Michelle Massaro, the assistant editor of the popular literary website Clash of the Titles, shares a quick tutorial on Deep Point of View (or Deep POV). Find out what makes this style so appealing and how you can improve your writing by using it well!
Deep Point Of View is a writing style in high demand these days. Sensory-engaging technology raised the bar on what a consumer expects out of their favorite pastimes. In movies we've got digital 3D. For music, surround-sound. In video games, it's the motion-detection of the Wii. And for literary fiction we have Deep POV. But many authors aren't sure what it is or how to do it.
The reader wants to climb into a character's skin—tasting, feeling, hearing, smelling what they do. A great metaphor or simile won’t suffice. Deep POV isn't active voice or showing rather than telling.
Deep POV is a skill that must be learned, like anything else. But these four portable tips are a great place to start.
Tip #1: Delete the phrase "s/he saw"
Obviously not every use of the word saw (and its nieces and nephews: observed, noticed, etc.) will be slashed. But go through your manuscript looking for lines like these:
She saw the lights come on in the kitchen.
And change to:
The lights came on in the kitchen.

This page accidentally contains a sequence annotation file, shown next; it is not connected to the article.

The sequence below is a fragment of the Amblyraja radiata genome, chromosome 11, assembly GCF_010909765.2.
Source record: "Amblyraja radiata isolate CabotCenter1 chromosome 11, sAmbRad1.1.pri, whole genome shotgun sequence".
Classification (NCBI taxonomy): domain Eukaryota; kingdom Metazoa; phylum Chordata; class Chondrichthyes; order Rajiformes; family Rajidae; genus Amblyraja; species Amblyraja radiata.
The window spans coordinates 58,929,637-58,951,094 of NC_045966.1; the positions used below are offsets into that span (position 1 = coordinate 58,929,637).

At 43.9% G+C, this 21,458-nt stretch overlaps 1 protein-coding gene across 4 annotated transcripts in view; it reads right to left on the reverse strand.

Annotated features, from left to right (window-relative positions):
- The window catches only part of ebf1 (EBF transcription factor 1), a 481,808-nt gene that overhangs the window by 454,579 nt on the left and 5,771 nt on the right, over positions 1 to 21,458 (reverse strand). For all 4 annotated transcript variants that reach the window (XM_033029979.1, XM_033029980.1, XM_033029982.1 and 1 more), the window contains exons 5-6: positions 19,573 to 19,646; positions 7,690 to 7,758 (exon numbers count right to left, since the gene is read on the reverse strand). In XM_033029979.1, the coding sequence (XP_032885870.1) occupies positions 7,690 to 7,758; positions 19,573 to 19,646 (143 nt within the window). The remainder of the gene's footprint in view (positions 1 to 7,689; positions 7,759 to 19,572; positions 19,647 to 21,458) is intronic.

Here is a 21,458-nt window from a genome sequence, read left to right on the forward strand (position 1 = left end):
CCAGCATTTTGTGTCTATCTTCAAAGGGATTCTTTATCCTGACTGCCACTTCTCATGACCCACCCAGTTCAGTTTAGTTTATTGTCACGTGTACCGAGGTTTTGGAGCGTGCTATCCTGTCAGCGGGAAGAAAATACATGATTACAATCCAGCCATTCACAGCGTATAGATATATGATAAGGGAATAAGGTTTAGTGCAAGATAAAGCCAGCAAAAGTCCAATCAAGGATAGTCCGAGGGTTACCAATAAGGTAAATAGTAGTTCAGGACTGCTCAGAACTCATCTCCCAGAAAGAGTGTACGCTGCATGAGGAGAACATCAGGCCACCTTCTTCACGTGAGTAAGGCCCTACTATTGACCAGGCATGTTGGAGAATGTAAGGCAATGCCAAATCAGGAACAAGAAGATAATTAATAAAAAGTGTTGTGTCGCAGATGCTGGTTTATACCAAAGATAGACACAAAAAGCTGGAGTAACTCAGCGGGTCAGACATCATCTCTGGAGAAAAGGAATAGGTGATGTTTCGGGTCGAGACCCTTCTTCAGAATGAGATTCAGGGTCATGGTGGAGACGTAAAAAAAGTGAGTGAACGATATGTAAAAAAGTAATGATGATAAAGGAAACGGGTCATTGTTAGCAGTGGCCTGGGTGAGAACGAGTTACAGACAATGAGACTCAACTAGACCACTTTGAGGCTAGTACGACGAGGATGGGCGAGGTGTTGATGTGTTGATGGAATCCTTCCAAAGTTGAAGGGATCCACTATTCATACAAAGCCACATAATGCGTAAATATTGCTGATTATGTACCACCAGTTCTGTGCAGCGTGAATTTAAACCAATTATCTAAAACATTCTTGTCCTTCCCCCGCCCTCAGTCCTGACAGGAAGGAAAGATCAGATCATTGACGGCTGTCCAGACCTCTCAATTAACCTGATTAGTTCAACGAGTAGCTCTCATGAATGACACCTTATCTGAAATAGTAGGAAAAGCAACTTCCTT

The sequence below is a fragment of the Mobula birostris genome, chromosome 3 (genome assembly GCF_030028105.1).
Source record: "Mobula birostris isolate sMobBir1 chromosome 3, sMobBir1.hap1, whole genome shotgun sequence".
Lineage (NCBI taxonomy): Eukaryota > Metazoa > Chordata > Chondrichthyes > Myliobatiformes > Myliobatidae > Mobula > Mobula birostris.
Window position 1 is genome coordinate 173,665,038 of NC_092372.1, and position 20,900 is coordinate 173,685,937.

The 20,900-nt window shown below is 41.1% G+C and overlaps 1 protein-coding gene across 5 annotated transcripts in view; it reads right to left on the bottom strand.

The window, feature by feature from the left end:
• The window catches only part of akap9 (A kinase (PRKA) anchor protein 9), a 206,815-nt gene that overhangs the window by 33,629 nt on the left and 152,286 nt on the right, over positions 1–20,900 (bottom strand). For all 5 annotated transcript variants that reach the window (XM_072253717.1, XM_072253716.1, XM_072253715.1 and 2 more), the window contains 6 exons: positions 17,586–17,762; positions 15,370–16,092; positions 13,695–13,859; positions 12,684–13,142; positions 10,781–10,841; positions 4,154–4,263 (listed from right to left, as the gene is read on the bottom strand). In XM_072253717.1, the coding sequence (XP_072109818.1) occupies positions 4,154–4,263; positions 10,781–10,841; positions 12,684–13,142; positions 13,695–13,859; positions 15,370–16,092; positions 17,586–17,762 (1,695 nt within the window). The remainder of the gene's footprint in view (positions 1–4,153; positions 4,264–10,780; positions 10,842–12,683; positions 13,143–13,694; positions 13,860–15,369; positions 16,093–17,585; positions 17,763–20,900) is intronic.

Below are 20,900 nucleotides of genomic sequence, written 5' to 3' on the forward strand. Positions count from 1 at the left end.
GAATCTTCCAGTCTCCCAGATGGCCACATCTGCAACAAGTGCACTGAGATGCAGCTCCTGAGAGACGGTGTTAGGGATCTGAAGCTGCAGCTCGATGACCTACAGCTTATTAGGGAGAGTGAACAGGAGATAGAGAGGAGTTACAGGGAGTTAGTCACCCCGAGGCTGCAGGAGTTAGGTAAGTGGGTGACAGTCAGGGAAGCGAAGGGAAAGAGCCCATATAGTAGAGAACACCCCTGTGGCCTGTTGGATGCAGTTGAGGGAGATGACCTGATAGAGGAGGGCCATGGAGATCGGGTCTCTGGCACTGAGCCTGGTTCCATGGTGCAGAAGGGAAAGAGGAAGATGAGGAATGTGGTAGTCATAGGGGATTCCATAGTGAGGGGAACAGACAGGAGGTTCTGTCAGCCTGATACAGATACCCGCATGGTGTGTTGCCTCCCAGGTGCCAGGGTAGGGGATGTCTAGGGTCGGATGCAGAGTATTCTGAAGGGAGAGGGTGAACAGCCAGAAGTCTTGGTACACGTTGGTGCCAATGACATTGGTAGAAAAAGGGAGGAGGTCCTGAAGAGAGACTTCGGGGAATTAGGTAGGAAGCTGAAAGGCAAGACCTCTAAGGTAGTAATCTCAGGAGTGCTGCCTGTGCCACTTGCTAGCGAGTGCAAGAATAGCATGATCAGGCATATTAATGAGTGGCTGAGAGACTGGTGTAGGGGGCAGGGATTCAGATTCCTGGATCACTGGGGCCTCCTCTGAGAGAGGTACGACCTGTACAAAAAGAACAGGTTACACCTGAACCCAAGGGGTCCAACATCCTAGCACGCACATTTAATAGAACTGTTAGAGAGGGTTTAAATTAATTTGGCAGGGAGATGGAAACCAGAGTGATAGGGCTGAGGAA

Just state the action. The "saw" phrases distance the reader. This often applies to other expressions as well, where you are describing the character interacting with the action rather than bringing the reader into it. She heard, she saw, sometimes even she wondered.
Tip #2: What would you say?
Use realistic internal dialogue. Figure out what you would say to yourself if you were experiencing the scene, then replace the pronouns with "s/he" (unless you're writing in first person, of course.)
Example: Someone points a gun at you. You wouldn't say in your own head "I'm terrified!" You'd simply think: "He's going to kill me!" or "I'm about to die!"
So She was terrified might become
He was going to kill her! or She was about to die!
Tip #3: Don't label emotions
This is classic show vs. tell but is vital to Deep POV. Delete from your mind the name we give to an emotion and force yourself to describe it. It's a lot like miming or playing that old party game Taboo. What physical movements would show the emotion without naming it?
He felt angry.
He narrowed his eyes, curled his lip, and restrained his tensed muscles from hurling his fist into the wall.
This is also true when describing the character's thoughts.
He realized he was in love with her.
He closed his eyes and heard her gentle voice calming him. Felt her in his arms. Her lavender scent made his head spin and filled him with the belief he could do anything if it meant being with her.
Tip #4: Physiological responses
Once you lay out some strong internal dialogue and remove emotion labels, follow up with physiological responses. Depending on the situation, these might be knees buckling, chest tightening, throat clamping, an adrenaline rush, goose bumps, nausea, dizziness, sweating, etc. Describe those. This will really pull the reader deep into the story, particularly in high-intensity moments.
So there you have it. Four concrete tips on Deep POV.
- Michelle Massaro, Clash of the Titles Assistant Editor